He had to deal with some very different "pests" than most gardeners today. At least the ones who garden in my area. We don't have to worry about cows or chickens wandering into our gardens or boys stealing our produce.

The biggest difference between then and now was a visit from the President. Try to envision what it would be like to have the President visit your garden. The entourage. The Secret Service. The paparazzi. When the President visited Charles Dudley Warner's garden, he came alone. He toured the garden, enjoyed some liquid refreshment and jokingly offered the job of Head Gardener at the White House to his host.

It's anecdotes like that that draw me to books written long ago. I can understand why people say that they hate reading about history. Who wants an endless recitation of dates and wars and empires? It's so much more interesting to read about the every day lives (and gardens) of every day people (and gardeners).
Mariwyn
MY SUMMER IN A GARDEN is a slim volume in a series of neglected gardening classics being reprinted by Modern Library, however, to suggest the subject of the book is limited to gardening is to do it a great disservice. In the guise of a week-by-week account of one summer in his garden Charles Dudley Warner waxes philosophical on religion, society, animals, schoolboys, hunters and neighbors as well as plants. Its style will feel familiar to readers of the later literary garden-musings of E.B. White and Elizabeth Von Arnim. Although Warner died in 1900 his language is remarkably fresh and the complaints and joys of gardening familiar. The side comments on women's suffrage only remind one with surprise that in spite of the similarities he was living in a very different time.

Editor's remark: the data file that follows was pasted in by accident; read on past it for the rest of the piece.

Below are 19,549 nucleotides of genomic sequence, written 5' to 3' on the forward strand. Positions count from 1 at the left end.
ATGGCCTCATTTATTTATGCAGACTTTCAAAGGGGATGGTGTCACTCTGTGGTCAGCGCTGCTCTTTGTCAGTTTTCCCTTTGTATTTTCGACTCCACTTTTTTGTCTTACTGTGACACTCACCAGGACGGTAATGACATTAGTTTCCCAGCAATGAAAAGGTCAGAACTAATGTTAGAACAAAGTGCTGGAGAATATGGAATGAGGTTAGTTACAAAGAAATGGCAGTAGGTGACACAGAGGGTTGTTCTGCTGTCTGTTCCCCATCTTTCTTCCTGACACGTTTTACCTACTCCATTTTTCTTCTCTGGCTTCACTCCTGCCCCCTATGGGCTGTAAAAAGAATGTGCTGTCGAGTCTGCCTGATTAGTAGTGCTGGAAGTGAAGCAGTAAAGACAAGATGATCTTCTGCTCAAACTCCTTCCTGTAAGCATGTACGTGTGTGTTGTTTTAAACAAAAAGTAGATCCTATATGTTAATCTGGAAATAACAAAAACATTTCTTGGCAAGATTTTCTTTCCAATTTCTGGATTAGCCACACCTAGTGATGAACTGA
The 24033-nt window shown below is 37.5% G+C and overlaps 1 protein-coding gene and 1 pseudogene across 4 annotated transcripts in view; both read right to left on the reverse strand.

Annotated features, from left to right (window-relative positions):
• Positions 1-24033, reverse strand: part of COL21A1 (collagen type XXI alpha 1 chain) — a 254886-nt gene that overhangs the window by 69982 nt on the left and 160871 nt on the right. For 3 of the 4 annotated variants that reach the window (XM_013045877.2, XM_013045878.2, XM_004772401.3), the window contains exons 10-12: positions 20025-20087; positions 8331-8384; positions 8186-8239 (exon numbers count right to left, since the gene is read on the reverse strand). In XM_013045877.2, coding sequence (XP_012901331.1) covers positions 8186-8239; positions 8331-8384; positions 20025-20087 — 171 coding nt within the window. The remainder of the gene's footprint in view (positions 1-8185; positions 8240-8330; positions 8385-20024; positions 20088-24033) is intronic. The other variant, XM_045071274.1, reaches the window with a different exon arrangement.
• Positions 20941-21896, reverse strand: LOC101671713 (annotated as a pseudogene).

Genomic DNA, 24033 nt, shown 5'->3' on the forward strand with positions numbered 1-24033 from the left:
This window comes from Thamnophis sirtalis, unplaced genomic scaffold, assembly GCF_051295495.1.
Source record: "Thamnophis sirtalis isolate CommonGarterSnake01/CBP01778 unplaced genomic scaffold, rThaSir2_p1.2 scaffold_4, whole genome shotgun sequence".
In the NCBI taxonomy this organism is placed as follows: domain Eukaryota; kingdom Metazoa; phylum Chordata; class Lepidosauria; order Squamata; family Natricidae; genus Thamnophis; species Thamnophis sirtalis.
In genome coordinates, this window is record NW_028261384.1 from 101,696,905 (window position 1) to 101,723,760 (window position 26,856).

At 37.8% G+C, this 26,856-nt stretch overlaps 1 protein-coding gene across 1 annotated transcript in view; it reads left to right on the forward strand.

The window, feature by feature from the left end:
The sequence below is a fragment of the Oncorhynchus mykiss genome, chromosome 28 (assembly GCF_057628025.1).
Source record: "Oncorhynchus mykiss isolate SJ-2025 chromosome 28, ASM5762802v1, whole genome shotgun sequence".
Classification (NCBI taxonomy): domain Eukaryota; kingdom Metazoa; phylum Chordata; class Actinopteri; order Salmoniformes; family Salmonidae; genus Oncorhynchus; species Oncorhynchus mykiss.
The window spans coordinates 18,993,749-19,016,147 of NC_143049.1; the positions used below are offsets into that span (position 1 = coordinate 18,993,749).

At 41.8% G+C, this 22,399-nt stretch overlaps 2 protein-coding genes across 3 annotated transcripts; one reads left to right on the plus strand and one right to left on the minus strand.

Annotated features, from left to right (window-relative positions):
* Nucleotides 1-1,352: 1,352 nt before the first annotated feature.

I found the book when tracking down the following Warner quote, "Regrets are idle; yet history is one long regret. Everything might have turned out so differently!" and in reading the book discovered other gems such as, "Nothing shows one who his friends are, like prosperity and ripe fruit. I had a good friend in the country, whom I almost never visited except in cherry-time. By your fruits you shall know them." It is the gentle humor and subtle wisdom of his observations that elevate Warner's book above the ordinary. Being, at present, a city dweller transplanted from childhood gardens, I found reading the book a great comfort.
Maximilianishe
This book is one of the loveliest I have ever read; so beautiful in fact that I feel anyone who never has the chance to read it is missing out on something really wonderful. It was written a very, very long time ago by a writer who had a wonderful grasp of the English language and its ability to create magic. The story flowing as smoothly as a skein of silk is told to us in such a rich, descriptive and personal way that I found myself standing there in the garden beside the author as he tended his beloved plants.

As for Calvin's tale, being a cat person, I have read many, many stories about these wonderful and beautiful animals but none that left me feeling quite as did this one, again partly because of the author's wonderful skill with words. There is so much to say about cats. Dear Calvin died a long time ago, yet my heart broke as if it were yesterday as his health slowly failed until finally the inevitable occurred. If you like simple, beautifully written true stories, you must read this.
Tejar
Read the book
Now giving as a gift
Introduction was skipped
Cargahibe
Very humorous. Fun to read how gardening has not changed over the years. The same problems, and pleasures, existed then as now. Just a joy to read. The extra story at the end about Calvin the cat was quite a treat.